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Publication Detail
Thermoelastic properties and crystal structure of CaPtO3 post-perovskite from 0 to 9 GPa and from 2 to 973 K
  • Publication Type:
    Journal article
  • Publication Sub Type:
    Article
  • Authors:
    Lindsay-Scott A, Wood IG, Dobson DP, Vocadlo L, Brodholt JP, Knight KS, Tucker MG, Taniguchi T
  • Publisher:
    WILEY-BLACKWELL
  • Publication date:
    10/2011
  • Pagination:
    999, 1016
  • Journal:
    J APPL CRYSTALLOGR
  • Volume:
    44
  • Print ISSN:
    0021-8898
  • Language:
    EN
  • Keywords:
    NEUTRON POWDER DIFFRACTION, THERMAL-EXPANSION, STRUCTURE MODEL, SINGLE-CRYSTAL, CAIRO3, MGSIO3, PHASE, COMPRESSION, MANTLE, STATE
  • Addresses:
    Wood, IG
    UCL
    Dept Earth Sci
    London
    WC1E 6BT
    England

    Nat Hist Museum
    London
    SW7 5BD
    England
Abstract
ABX3 post-perovskite (PPV) phases that are stable (or strongly metastable) at ambient pressure are important as analogues of PPV-MgSiO3, a deep-Earth phase stable only at very high pressure. The thermoelastic and structural properties of orthorhombic PPV-structured CaPtO3 have been determined to 9.27 GPa at ambient temperature and from 2 to 973 K at ambient pressure by time-of-flight neutron powder diffraction. The equation-of-state from this high-pressure study is consistent with that found by Lindsay-Scott, Wood, Dobson, Vocadlo, Brodholt, Crichton, Hanfland & Taniguchi [(2010). Phys. Earth Planet. Inter. 182, 113-118] using X-ray powder diffraction to 40 GPa. However, the neutron data have also enabled the determination of the crystal structure. The b axis is the most compressible and the c axis the least, with the a and c axes shortening under pressure by a similar amount. Above 300 K, the volumetric coefficient of thermal expansion, alpha(T), of CaPtO3 can be represented by alpha(T) = a(0) + a(1)(T), with a(0) = 2.37 (3) x 10(-5) K-1 and a(1) = 5.1 (5) x 10(-9) K-2. Over the full range of temperature investigated, the unit-cell volume of CaPtO3 can be described by a second-order Gruneisen approximation to the zero-pressure equation of state, with the internal energy calculated via a Debye model and parameters theta(D) (Debye temperature) = 615 (8) K, V-0 (unit-cell colume at 0 K) = 227.186 (3) angstrom(3), K-0' (first derivative with respect to pressure of the isothermal incompressibility K-0) = 7.9 (8) and (V0K0/gamma') = 3.16 (3) x 10(-17) J, where gamma' is a Gruneisen parameter. Combining the present measurements with heat-capacity data gives a thermodynamic Gruneisen parameter gamma = 1.16 (1) at 291 K. PPV-CaPtO3, PPV-MgSiO3 and PPV-CaIrO3 have the same axial incompressibility sequence, kappa(c) > kappa(a) > kappa(b). However, when heated, CaPtO3 shows axial expansion in the form alpha(c) > alpha(b) > alpha(a), a sequence which is not simply the inverse of the axial incompressibilities. In this respect, CaPtO3 differs from both MgSiO3 (where the sequence alpha(b) > alpha(a) > alpha(c) is the same as 1/kappa(i)) and CaIrO3 (where alpha(b) > alpha(c) > alpha(a)). Thus, PPV-CaPtO3 and PPV-CaIrO3 are better analogues for PPV-MgSiO3 in compression than on heating. The behaviour of the unit-cell axes of all three compounds was analysed using a model based on nearest-neighbour B-X and A-X distances and angles specifying the geometry and orientation of the BX6 octahedra. Under pressure, all contract mainly by reduction in the B-X and A-X distances. On heating, MgSiO3 expands (at high pressure) mainly by lengthening of the Si-O and Mg-O bonds. In contrast, the expansion of CaPtO3 (and possibly also CaIrO3), at atmospheric pressure, arises more from changes in angles than from increased bond distances.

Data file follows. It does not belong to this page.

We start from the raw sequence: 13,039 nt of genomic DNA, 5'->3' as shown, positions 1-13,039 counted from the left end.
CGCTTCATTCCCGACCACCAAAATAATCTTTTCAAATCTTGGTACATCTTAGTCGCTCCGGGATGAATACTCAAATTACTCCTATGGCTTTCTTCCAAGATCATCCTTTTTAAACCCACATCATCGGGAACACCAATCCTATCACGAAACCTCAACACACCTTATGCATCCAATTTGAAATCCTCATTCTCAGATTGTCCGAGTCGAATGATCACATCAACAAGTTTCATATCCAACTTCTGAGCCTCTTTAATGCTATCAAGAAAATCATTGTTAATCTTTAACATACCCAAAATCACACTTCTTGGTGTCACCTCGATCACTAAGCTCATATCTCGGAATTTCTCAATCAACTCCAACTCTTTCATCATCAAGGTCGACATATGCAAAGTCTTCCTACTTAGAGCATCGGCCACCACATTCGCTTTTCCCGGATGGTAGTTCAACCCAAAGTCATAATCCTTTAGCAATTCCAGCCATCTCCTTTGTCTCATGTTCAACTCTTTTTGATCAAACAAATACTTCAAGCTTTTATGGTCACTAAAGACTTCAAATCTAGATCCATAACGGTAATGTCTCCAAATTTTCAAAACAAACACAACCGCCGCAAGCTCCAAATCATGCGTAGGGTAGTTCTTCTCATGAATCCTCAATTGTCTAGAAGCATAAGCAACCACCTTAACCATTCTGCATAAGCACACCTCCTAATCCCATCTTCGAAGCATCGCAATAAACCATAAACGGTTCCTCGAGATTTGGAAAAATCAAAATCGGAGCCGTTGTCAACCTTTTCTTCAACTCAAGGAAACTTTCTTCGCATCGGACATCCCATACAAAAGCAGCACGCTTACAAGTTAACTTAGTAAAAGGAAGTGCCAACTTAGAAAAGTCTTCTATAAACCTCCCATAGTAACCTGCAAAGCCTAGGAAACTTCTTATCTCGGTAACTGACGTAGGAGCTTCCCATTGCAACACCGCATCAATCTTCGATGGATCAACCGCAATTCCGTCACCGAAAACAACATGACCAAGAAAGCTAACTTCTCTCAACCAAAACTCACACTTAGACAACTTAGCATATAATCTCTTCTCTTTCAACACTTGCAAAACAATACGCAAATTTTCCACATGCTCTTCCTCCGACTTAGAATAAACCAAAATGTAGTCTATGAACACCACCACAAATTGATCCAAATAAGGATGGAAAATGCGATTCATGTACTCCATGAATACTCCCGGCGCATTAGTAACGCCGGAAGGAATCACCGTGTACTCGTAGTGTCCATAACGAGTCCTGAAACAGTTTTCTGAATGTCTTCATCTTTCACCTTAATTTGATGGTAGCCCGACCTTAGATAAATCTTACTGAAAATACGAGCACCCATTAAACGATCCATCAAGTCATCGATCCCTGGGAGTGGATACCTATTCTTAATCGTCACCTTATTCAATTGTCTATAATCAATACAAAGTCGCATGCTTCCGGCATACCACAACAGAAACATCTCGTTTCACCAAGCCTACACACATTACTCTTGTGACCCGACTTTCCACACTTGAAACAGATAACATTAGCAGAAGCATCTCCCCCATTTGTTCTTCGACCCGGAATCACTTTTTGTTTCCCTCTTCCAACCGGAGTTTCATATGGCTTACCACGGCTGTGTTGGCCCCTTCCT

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Dept of Earth Sciences
Dept of Earth Sciences
Dept of Earth Sciences
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